The numbers: U.S. durable-goods orders fell 0.4% in September, after a 1.3% rise in the prior month, the Commerce Department said Wednesday. Economists surveyed by the Wall Street Journal were expecting a 1% decline. This was the first decline after four straight gains.
Orders for “core” durable goods – nondefense capital goods orders excluding aircraft – were up 0.8% in September after a 0.5% gain in the prior month. Shipments of core goods rose 1.4%.
Key details: Much of the weakness was in autos and aircraft. Excluding transportation, durable-goods orders were up 0.4% after an 0.3% gain in August.
Orders for defense goods rose sharply in September. Excluding defense, durable goods orders were down 2%.
The government released total inventory and shipment details for the factory sector for the first time in this advance report.
The data show shipments of factory goods rose 0.6% in September after a 0.1% gain in August. Shipments of durable goods rose 0.4% after a 0.5% drop in the prior month.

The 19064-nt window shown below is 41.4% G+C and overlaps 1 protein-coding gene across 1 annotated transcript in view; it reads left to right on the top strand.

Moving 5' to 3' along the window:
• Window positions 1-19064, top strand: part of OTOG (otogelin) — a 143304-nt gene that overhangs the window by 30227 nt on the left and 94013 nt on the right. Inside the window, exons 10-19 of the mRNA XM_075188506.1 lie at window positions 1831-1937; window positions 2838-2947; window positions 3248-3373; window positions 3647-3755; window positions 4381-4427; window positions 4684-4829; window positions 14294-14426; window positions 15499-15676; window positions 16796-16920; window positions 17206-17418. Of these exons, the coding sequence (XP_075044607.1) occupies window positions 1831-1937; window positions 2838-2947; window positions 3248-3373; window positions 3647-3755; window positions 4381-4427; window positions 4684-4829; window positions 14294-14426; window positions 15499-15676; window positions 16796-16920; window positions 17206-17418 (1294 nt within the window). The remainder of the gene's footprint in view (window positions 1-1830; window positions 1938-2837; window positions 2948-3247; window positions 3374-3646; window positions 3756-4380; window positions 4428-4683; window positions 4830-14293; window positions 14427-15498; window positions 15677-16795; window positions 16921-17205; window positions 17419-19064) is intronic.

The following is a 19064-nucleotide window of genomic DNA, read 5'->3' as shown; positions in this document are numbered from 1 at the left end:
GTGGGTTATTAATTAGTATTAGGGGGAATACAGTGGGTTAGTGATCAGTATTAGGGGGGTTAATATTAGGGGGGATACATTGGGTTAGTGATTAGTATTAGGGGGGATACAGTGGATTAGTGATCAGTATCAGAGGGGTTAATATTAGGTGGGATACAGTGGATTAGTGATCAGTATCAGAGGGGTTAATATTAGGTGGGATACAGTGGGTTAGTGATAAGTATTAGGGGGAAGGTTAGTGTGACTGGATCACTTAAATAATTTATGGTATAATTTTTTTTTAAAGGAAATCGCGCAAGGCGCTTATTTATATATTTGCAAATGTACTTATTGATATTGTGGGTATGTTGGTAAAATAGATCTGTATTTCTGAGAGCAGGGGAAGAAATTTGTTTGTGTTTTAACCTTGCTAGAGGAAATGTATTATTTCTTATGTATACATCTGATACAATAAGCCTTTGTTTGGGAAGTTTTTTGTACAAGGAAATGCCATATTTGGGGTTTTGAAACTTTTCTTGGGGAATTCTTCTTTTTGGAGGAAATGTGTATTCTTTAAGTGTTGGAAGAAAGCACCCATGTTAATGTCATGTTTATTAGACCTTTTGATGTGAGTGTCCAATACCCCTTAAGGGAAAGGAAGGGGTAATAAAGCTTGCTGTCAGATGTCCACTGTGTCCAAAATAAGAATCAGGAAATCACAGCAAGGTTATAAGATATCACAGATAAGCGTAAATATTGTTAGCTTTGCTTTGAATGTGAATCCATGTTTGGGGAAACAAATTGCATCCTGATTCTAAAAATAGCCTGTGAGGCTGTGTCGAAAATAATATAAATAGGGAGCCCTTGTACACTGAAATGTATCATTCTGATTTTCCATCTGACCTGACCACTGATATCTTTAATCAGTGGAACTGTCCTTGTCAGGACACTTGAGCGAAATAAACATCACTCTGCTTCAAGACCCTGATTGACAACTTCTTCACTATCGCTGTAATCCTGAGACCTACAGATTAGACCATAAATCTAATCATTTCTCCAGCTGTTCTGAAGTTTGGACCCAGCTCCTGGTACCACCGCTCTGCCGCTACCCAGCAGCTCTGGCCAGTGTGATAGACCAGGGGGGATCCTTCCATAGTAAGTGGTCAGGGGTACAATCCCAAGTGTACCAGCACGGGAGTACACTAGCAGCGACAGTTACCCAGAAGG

Inventories of factory goods rose 0.8% in September after a 0.7% gain in the prior month. Inventories of durable goods rose 0.9%, matching the gain in the prior month.
What are they saying? “Business equipment investment probably contracted slightly in the third quarter. But rather than signaling weak demand, that weakness is entirely due to supply constraints. But that doesn’t mean things are going to get significantly better over the next couple of quarters,” said Michael Pearce, senior U.S. economist at Capital Economics, in an email to clients.
Big picture: The pickup in “core” orders, a proxy for business investment, is a good sign for the factory sector. There was a concern that orders might be tailing off after a strong post-pandemic rebound.
Market reaction: Stocks
were set to open lower Wednesday after a record-setting session.